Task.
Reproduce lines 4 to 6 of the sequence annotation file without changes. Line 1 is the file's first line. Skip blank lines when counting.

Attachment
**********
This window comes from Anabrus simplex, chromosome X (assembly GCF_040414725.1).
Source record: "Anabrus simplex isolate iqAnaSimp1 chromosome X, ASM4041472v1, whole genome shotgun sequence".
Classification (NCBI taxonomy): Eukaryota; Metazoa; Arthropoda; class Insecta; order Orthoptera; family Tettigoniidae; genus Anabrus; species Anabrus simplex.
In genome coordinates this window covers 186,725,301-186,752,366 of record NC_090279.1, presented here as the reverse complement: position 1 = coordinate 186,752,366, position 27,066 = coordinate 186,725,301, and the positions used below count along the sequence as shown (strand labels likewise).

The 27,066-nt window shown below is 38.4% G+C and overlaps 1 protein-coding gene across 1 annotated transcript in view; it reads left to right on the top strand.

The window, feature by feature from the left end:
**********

In genome coordinates this window covers 186,725,301-186,752,366 of record NC_090279.1, presented here as the reverse complement: position 1 = coordinate 186,752,366, position 27,066 = coordinate 186,725,301, and the positions used below count along the sequence as shown (strand labels likewise).

The 27,066-nt window shown below is 38.4% G+C and overlaps 1 protein-coding gene across 1 annotated transcript in view; it reads left to right on the top strand.

The window, feature by feature from the left end: